7. Play continues all pieces of one color is are removed from the board. At this point, the figure of the color removed is placed on the space numbered 5 on the board. This represents that the color is worth one point for the round. The next color to be removed is worth four points, and its colored figure is placed on the 4 space. The third color is worth three, and its piece is put on the three space, and so on. Once there is only one player left in the round, the round ends, and this player scores zero points.
8. Players then record their scores, the board is reset (see Setup), and the player to the left of the start player then starts next round (if any rounds are left). The figure pieces are put back in the middle of the board, and starting with the new start player
1. Plays nearly identical to the standard game, except players conceal and don't reveal the trilithon card they used for scoring at the end of the round. At that point, players score based on what card they had Players also are able to pick ANY colored pile on the board and sow pieces around the board via the regular rules.
1. Five piles of 10 bars are put to the side of the board. After a player goes, that player then takes one of the colored bars on the side. At the end of a round, players multiply the number of bars they took of a given color times the score of that color, and they do it for all colors. For example, if a player took three red (worth three points each), five blue (worth 1 point each), and 4 yellow (worth 5 points each, 5), that player would score 34 (9+5+20) points for that round. Like in the deduction/bluff game, players are allowed to pick any pile with any colors in it.
Varying removal areas variant:
In this variant, players have the option, of removing any disk off the board they are distributing, if the piece lands on a space with at least one disk of the same color. For example, if a blue disk lands in a space where there is a blue piece it can optionally be removed from the board. This variant has several other varieties. One there needs to be at least two disks of the color to be removed before it can be removed. Another variety is where removal is not optional, but mandatory. A third one is if there are on ore more pieces of a color on the board, the pieces on the board are removed and that piece is removed (only the color matching piece is removed). A fourth variety involves all pieces in the pit the piece lands on, if last piece to be distributed is placed in there (this includes the piece being put in). The fourth variety is like traditional Mancala.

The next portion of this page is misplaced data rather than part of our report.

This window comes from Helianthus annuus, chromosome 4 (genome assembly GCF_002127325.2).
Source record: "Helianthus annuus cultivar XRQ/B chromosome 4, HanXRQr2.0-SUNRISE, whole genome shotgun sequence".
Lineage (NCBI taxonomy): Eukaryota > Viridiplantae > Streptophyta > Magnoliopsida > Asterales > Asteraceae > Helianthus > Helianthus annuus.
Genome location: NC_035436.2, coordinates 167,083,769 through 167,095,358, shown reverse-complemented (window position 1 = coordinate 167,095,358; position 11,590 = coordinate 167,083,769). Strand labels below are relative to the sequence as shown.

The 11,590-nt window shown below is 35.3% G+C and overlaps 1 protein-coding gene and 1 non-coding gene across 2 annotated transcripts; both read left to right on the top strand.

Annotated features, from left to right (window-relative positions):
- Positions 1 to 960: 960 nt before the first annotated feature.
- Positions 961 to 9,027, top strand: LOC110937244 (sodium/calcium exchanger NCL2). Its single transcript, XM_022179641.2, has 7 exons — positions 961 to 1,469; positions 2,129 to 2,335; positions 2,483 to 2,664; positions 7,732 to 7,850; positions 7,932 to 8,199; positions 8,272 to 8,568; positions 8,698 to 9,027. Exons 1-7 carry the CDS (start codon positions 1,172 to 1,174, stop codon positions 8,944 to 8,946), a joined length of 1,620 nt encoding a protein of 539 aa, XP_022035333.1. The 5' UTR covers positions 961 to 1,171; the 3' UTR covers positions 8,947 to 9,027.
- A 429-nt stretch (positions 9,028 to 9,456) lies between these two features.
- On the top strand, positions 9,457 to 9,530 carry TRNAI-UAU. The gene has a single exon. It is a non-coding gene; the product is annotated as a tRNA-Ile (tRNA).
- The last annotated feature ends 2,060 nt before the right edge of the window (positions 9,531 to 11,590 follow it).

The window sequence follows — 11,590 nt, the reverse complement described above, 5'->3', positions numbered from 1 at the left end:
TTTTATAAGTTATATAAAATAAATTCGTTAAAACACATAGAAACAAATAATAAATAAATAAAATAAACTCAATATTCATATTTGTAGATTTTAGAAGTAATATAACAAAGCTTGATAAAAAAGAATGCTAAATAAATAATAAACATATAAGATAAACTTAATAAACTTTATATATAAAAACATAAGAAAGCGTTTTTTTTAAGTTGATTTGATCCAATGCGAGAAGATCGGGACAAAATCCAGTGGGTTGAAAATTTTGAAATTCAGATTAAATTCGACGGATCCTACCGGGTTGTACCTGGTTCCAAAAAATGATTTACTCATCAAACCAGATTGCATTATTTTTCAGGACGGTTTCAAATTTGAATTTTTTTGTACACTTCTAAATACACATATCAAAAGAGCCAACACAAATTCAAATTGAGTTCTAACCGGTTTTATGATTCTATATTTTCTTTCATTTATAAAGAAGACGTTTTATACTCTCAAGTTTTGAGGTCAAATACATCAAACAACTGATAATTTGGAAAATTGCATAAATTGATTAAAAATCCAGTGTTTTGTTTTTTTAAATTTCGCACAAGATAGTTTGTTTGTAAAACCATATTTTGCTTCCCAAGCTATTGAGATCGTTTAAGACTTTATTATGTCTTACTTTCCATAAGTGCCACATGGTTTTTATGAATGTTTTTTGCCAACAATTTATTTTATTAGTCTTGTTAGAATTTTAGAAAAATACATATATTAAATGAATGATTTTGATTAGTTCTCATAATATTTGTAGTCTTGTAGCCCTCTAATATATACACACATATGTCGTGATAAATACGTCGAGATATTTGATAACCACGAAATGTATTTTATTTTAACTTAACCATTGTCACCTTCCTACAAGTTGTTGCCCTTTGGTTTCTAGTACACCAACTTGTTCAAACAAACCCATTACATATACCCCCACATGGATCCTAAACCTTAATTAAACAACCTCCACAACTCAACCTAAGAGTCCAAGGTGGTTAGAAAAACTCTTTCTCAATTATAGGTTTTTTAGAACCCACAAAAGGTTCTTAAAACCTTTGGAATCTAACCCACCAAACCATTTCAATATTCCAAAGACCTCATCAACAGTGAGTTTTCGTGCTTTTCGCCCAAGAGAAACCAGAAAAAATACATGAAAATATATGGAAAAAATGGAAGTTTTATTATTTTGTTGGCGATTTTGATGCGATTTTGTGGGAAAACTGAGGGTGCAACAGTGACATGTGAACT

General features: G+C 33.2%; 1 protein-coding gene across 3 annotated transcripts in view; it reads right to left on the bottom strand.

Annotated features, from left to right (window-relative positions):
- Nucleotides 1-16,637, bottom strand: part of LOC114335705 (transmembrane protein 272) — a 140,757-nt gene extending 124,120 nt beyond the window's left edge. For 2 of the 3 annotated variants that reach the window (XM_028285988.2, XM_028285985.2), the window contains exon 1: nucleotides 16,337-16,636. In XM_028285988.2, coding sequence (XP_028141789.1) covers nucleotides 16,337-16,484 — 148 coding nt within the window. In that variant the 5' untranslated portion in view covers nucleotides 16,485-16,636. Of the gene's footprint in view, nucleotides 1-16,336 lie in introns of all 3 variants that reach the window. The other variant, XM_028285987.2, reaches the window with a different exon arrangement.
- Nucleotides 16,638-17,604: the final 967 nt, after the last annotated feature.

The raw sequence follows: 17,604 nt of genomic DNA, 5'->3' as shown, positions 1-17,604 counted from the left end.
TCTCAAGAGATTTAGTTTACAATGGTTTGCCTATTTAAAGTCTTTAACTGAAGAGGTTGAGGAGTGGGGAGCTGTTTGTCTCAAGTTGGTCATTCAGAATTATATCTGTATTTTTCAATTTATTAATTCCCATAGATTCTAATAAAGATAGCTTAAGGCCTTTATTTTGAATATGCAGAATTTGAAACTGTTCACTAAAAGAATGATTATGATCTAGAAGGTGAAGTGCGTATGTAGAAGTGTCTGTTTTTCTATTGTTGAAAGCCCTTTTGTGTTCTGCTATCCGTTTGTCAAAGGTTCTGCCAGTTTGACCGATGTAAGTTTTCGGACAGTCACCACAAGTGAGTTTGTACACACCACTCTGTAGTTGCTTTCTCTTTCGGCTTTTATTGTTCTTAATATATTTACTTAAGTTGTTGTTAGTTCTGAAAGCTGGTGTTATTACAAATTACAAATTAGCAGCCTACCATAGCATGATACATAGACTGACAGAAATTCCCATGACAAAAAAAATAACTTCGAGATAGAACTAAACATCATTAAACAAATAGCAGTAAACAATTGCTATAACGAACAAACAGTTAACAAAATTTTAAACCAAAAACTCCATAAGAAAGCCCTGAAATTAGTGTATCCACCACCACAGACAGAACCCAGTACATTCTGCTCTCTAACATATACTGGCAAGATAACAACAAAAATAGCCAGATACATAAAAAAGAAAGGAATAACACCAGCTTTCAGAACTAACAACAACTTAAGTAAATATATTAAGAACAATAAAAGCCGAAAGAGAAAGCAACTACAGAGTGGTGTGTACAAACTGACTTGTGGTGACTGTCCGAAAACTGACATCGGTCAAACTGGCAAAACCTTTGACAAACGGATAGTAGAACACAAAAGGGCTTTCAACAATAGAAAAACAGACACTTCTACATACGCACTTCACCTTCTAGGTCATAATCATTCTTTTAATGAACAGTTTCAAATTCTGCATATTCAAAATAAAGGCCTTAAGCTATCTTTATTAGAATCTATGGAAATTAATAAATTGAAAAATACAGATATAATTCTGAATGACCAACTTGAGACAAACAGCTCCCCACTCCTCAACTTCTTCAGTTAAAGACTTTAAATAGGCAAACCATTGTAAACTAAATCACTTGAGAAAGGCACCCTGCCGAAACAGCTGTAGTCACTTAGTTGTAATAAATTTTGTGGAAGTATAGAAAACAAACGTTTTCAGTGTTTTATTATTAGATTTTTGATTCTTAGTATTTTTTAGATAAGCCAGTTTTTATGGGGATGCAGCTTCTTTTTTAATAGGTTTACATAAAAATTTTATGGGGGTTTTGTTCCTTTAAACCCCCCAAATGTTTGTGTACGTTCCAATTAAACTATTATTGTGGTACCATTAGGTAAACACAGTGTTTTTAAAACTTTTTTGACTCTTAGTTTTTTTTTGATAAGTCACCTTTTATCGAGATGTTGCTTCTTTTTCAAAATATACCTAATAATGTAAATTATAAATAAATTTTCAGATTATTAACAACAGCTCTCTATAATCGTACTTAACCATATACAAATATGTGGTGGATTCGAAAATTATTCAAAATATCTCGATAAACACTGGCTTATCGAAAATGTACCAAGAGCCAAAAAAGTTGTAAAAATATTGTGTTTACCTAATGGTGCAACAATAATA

Quicker end of round variant: Once one player is out, then count up how many remaining pieces each remaining player has left. Players score in order of least to most remaining. In event of a tie, use the score of the least combined position. For example, in a 4 player game, if second and third place players tie, they both score what third place player would score. All played tied for last place score as in last place.
Low score variant: Object of the game to score the least amount of points.
Ending the Game
Game ends after a number of rounds equal to the number of players in the game. For example if there are three players in a game, the game goes 3 rounds. Each new round the next starting player is the player to the left (clockwise) of the player who started the first round.
Rich Hutnik has created a variety of games for Stonehenge, with this game being an attempt at a game in the Mancala family. Its names is based a band he likes, Afro Celt Sound System.
This rule set is for use with